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Time: the Past. Place: An Inn in England. Action: One performer is singing for others gathered in an ale room.
The Tavern: "TO DRIVE THE COLD WINTER AWAY"
ALL HAYLE TO THE DAYS THAT MERITE MORE PRAISE
THAN ALL THE REST OF THE YEAR;
AND WELCOME THE NIGHTS THAT DOUBLE DELIGHTS
AS WELL FOR THE POOR AS THE PEER!
GOOD FORTUNE ATTEND EACH MERRY MAN'S FRIEND
THAT DOTH BUT THE BEST THAT HE MAY;
FORGETTING OLD WRONGS WITH CAROLS AND SONGS,
TO DRIVE THE COLD WINTER AWAY.
(ETC. repeat of the first verse - then applause)
Innkeeper, Sir, may we have some ale?
Or, if you have it, a cup of wassail?
My dear man, for better or worse,
I must first see your purse!
Sir, we are an acting troupe
We've not a farthing for soup
Nor pence for a pint of fine stout
Please, Sir, don't throw us out.
If you can't pay in the coin of the realm
Then you must turn aweather your helm.
You know, Sir, this is not an almshouse,
We are a hostelry and a roadhouse.
We have traveled all day
From a place far away
We are famished and tired and cold.
In our billfold is barter, not gold.
Then what have you to offer,
Sir, that I can put in my coffer?
Tis better than gold, my man, 'tis art,
Which is food and drink for the heart!
We will entertain you and your guests...
A story with some tears and some jests.
We are an acting company for hire
If you agree you must let us stay by the fire
Give us some food and some beer
And let us stay overnight here.
So, Innkeeper, is it a trade?
You will not, Sir, not be underpaid!
(cheers from some of the patrons)
Well it seems that I haven't much choice
So let your merry company give voice
To whatever it is they perform
I shall feed them and see they are warm.
But I tell you by tomorrow they must be gone
Only so much can I listen to prattle and song.
Aye, Sir, tomorrow we shall disappear like the mist
Only in your thoughts still exist.
Actors, let us see who you are
While I set the stage from afar!
* * * *
So did the Great Ball begin,
And the mummers all did whirl and spin.
As the notes swelled and raced
So these phantasms writhed and chased.
But the windows that lit the room
Lent their color to the player's loom.
In this chamber of an azure hue,
Is suggested a soft morning view;
When birds sing with such sweet skill,
When plants push out each new tendril,
Where the quiet waves lap at the shore
Far away from the storms mad roar.
Mists lift slowly from the lake,
And retreat from the woods at daybreak.
Then all in the world is fresh,
And the soul is rested, and the flesh,
Nothing has yet gone awry,
Everybody's still a wise ally.
By dews are all dangers now dissolved
And all problems can be solved,
So the dancers moves are very sprightly,
And they skip to this made music lightly.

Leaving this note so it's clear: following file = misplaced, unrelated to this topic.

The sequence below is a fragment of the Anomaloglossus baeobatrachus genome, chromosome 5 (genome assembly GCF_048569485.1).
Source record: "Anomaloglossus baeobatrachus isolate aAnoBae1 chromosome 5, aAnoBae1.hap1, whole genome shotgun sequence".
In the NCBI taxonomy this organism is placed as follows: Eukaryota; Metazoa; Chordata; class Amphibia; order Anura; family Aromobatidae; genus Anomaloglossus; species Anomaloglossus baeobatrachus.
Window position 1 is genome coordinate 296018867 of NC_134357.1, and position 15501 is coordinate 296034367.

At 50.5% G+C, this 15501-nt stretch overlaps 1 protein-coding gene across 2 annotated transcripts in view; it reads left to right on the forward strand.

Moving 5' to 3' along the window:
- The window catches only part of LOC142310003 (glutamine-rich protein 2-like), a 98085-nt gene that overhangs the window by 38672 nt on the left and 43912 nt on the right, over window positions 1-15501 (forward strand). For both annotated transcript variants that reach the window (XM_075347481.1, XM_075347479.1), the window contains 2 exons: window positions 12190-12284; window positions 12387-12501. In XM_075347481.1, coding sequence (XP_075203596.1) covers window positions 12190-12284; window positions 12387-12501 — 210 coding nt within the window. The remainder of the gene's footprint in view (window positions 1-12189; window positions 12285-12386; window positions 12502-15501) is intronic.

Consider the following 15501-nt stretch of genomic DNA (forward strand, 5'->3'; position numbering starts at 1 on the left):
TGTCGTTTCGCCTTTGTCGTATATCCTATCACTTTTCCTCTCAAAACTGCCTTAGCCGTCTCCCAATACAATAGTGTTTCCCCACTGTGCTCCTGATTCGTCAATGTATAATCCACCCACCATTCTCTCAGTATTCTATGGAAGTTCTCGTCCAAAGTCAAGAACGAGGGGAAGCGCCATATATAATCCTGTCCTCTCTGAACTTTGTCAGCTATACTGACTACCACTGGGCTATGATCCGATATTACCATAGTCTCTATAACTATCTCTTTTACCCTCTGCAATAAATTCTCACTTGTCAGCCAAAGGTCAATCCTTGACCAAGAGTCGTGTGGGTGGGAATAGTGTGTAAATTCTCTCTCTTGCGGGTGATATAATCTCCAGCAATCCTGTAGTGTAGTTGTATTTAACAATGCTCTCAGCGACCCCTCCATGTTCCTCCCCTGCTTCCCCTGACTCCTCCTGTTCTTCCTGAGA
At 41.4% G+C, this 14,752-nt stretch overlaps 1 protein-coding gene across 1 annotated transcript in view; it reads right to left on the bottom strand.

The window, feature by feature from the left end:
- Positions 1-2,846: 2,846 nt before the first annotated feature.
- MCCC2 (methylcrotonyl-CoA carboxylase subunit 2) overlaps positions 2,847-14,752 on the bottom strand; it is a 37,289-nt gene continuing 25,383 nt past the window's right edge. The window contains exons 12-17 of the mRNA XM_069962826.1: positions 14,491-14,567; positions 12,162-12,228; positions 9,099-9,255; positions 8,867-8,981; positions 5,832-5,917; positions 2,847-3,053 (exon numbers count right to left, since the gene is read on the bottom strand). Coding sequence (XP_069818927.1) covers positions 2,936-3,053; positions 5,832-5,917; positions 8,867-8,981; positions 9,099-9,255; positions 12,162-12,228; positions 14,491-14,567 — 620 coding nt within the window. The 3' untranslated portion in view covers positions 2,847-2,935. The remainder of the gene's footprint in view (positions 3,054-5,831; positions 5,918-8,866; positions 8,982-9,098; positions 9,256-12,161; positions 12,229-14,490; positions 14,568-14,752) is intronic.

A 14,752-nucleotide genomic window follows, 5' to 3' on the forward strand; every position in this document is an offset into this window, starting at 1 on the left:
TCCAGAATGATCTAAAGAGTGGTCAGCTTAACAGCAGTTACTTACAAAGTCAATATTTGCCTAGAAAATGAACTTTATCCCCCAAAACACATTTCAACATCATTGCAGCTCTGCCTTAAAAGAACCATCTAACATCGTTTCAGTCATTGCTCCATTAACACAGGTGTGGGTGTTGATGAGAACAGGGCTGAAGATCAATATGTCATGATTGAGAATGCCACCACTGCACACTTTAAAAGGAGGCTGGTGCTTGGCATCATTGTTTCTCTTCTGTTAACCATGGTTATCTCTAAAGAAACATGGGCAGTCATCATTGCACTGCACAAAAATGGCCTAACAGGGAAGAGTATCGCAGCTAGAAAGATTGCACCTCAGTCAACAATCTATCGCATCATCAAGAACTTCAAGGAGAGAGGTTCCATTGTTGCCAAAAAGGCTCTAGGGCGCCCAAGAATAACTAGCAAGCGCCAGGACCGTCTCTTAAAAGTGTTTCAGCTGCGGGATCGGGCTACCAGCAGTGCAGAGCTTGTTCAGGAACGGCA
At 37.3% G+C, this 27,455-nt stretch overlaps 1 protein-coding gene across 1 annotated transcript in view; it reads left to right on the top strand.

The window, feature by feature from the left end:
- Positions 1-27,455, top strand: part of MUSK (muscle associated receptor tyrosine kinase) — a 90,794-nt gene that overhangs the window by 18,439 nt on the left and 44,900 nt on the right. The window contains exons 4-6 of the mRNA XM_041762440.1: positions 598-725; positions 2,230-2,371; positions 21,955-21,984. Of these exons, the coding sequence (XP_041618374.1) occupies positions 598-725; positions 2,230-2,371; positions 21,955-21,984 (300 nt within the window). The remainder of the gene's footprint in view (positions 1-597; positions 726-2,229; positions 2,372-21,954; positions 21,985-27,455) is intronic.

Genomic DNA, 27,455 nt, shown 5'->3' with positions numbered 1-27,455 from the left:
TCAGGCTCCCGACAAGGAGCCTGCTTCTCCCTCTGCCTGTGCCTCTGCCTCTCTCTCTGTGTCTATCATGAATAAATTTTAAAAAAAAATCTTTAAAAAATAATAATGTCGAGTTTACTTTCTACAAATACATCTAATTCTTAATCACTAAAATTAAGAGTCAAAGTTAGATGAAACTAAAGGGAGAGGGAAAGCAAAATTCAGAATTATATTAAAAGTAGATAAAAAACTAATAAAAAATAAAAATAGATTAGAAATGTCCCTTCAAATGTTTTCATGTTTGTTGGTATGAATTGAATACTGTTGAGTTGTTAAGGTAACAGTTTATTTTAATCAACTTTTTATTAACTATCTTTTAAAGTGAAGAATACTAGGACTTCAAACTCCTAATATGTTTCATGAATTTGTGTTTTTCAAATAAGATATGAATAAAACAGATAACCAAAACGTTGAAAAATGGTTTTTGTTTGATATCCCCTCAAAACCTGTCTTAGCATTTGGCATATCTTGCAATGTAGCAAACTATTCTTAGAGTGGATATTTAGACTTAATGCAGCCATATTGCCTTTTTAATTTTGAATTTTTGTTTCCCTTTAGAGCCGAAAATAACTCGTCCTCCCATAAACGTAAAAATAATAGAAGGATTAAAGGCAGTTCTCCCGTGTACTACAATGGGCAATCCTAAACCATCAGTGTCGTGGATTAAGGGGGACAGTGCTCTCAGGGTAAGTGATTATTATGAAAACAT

(The first music and dance begins, very softly)
Blue - Morning: Johann Pachelbel Canon in D
I do find these dances rather boring,
I would fancy something more risqué...and roaring.
I prefer this light...and decoration,
And enjoy the airy orchestration.
Buoyant, blithe, unsullied morn,
'Tis a span to which I'm drawn.
I like this stage of day and life,
Time before a woman banns, becomes a wife.
Don't enjoy it over much
Or you'll soon be in a husband's clutch.
(A strolling performer enters singing: "BLOW AWAY THE MORNING DEW").
THERE WAS A FARMER'S SON,
KEPT SHEEP ALL ON THE HILL;
AND HE WALKED OUT ONE MAY MORNING
TO SEE WHAT HE SHOULD TILL.
AND SING BLOW AWAY THE MORNING DEW
THE DEW, AND THE DEW,
BLOW AWAY THE MORNING DEW,
HOW SWEET THE WINDS DO BLOW.
(ETC. The musicians and dancers take up the tune. When the Reader speaks the music stops but the dancers continue to dance until the chimes toll the hour.)
But when the next hour was struck,
All souls were, alike, dumbstruck!
(The clock strikes seven and the events described are enacted)
After which there was low laughter
And firm pledges not to stop again thereafter.
To halt our fun like this is quite foolish!
The sound of those chimes is ghoulish!
The next time it deigns to happen
We will not our dances slacken!
Let the next hour and the next return
It will not cause our heads to turn!
The chimes of that clock are in a minor key
And it chimes most ominously.
Its strike is both brash and bold
But its somber sound leaves listeners cold.
Let us take the clock as our cue
And move from this room of azure hue,
From this space of morning light
We will follow the sun in its midday flight.
And, thereby, through such terse travels,
We'll continue on our costumed revels.
(The light now changes to orange)
This is to my leisured liking,
For in midday who pays heed to a clock striking